Dwight Bues & Kevin Jackson
This is Part 2 of a three part series that addresses the need for a systems engineering approach to IoT and cloud network design. Part 1 is Networking the Cloud for IoT - Pt. 1: IoT and the Government.)
IoT: Unprecedented Stress on the Cloud and It’s Underlying Network
Karen Field, Penton Communications’ IoT Institute director, in her article “Start Small to Gain Big,” postulated an oil drilling platform with 30,000 sensors would generate about 1 Terabyte of data per day. She also stressed that only 1% of that data would likely be used. From a systems engineering point of view this data flow is multiplied by the trillions of other IoT sensors in the cloud, introducing unprecedented data processing and data transport stress. Industries and competing companies within those industries will also be forced to weigh the economic impact of paying for this transport and processing.
How will these parochial and business-centered decisions drive networking priorities across the cloud? Will all of the high-priority data get through? Will any data be lost? How will you know? If a piezo-electric sensor detects a crack in the drill pipe, will you get the notification, or will it get out-prioritized by the ambient air temperature reading that you get every 10 minutes? Every day, data gets delayed through the Internet and the results are not catastrophic. Tomorrow, though, a stock trade “trigger” could be delayed costing billions. Key economic indicators could be lost that could trigger large economic movements. As with today’s Internet, tomorrow’s IoT will need to ensure that the RIGHT data gets to its destination in a timely fashion.
Securing the IoT
Programming Research, in their white paper, “How IoT isMaking Security Imperative for all Embedded Software,” recommended that software developers should take a more careful approach to releasing new IoT products, “Security problems often stem from the need to accelerate development and bring new products to market ahead of the competition. A majority of security vulnerabilities are a result of coding errors that go undetected in the development stage. CarnegieMellon’s Computer Emergency Response Team (CERT), in fact, found that 64% of vulnerabilities in the CERT National Vulnerability Database were the result of programming errors.” The research firm also believes that software development organizations should incorporate coding standards such as CERT C and utilize the Common Weakness Enumeration (CWE) database. Companies like Programming Research, Critical Software, or Jama Software offer tools to assist with static analysis of code against these standards. Luckily, an increasing number of organizations are making adherence to these guidelines and standards a requirement for both internal development organizations and outsourced application development vendors.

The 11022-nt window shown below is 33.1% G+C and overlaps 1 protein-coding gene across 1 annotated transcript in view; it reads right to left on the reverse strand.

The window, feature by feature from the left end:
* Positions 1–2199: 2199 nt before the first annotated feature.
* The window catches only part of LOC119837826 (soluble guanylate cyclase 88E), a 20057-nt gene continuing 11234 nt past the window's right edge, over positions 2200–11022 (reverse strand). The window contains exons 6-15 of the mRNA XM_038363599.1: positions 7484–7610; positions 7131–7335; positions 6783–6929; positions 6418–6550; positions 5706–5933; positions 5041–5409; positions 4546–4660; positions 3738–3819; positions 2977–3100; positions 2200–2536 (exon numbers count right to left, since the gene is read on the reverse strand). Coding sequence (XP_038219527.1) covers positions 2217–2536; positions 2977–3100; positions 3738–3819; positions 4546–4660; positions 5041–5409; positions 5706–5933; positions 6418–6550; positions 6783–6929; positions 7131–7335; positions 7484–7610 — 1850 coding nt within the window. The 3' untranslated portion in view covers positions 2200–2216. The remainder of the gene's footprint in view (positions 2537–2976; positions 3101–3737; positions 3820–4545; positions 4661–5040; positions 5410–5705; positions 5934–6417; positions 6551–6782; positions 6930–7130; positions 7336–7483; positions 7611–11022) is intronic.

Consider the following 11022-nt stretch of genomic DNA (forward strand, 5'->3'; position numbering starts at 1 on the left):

Figure 1, from the TASC Institute “Peer Review” course, illustrates that software defects, although they are “facts of work” act like mines in a minefield. Typical “Code and Test” methodologies effectively just clear a path through the minefield. System overload, operator error, or race conditions could force the system off of the “cleared path” and into unexplored territory. This “unexplored territory” has, until recently, been the very place that commercial vendors installed their “back doors,” to enable the vendor to perform maintenance, collect metrics, or verify that the software is an authorized copy. Commercial software vendors are now cracking down on these features because they represent security vulnerabilities that could be easily exploited by a hacker.
Figure 1: Defect Detection
Dwight Bues, of Engility Corp., is a Georgia Tech Computer Engineer with 30+ years' experience in computer hardware, software, and systems and interface design. He has worked in Power Generation, Communications, RF, Command/Control, and Test Systems. Dwight is a Certified Scrum Master and teaches courses in Architecture, Requirements, and IVV&T. He is also a certified Boating Safety instructor with the Commonwealth of Virginia and the United States Power Squadrons. He is currently working several STEM projects, sponsoring teams for competitions in the Aerospace Industries Association’s (AIA) Team America Rocketry Challenge (TARC) and the Robotics Education and Competition Foundation’s, Vex Skyrise Robotics Challenge.
Kevin L. Jackson is a globally recognized cloud computing expert, a cloud computing and cybersecurity Thought Leader for Dell and IBM and Founder/Author of the award winning “Cloud Musings” blog. Mr. Jackson has also been recognized as a “Top 100 Cybersecurity Influencer and Brand” by Onalytica (2015), a Huffington Post “Top 100 Cloud Computing Experts on Twitter” (2013), a “Top 50 Cloud Computing Blogger for IT Integrators” by CRN (2015) and a “Top 5 Must Read Cloud Blog” by BMC Software (2015). His first book, “GovCloud: Cloud Computing for the Business of Government” was published by Government Training Inc. and released in March 2011. His next publication, “Practical Cloud Security: A Cross Industry View”, will be released by Taylor & Francis in the spring of 2016
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